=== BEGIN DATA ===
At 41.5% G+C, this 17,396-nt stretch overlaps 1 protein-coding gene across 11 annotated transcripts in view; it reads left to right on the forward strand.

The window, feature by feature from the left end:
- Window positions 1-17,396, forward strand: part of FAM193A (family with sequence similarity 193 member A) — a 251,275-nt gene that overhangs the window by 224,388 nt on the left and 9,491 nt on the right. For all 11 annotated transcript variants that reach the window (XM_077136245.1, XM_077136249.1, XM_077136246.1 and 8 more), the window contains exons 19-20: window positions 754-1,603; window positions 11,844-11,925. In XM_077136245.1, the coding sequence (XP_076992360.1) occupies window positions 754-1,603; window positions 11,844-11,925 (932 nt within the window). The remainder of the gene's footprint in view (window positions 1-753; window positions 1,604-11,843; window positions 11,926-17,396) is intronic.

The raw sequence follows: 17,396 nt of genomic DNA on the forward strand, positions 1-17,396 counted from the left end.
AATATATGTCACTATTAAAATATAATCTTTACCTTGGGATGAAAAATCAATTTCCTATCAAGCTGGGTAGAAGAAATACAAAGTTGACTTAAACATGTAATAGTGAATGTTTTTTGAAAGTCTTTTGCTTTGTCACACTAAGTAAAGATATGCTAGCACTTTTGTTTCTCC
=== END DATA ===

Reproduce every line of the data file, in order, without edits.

At 41.5% G+C, this 17,396-nt stretch overlaps 1 protein-coding gene across 11 annotated transcripts in view; it reads left to right on the forward strand.

The window, feature by feature from the left end:
- Window positions 1-17,396, forward strand: part of FAM193A (family with sequence similarity 193 member A) — a 251,275-nt gene that overhangs the window by 224,388 nt on the left and 9,491 nt on the right. For all 11 annotated transcript variants that reach the window (XM_077136245.1, XM_077136249.1, XM_077136246.1 and 8 more), the window contains exons 19-20: window positions 754-1,603; window positions 11,844-11,925. In XM_077136245.1, the coding sequence (XP_076992360.1) occupies window positions 754-1,603; window positions 11,844-11,925 (932 nt within the window). The remainder of the gene's footprint in view (window positions 1-753; window positions 1,604-11,843; window positions 11,926-17,396) is intronic.

The raw sequence follows: 17,396 nt of genomic DNA on the forward strand, positions 1-17,396 counted from the left end.
AATATATGTCACTATTAAAATATAATCTTTACCTTGGGATGAAAAATCAATTTCCTATCAAGCTGGGTAGAAGAAATACAAAGTTGACTTAAACATGTAATAGTGAATGTTTTTTGAAAGTCTTTTGCTTTGTCACACTAAGTAAAGATATGCTAGCACTTTTGTTTCTCC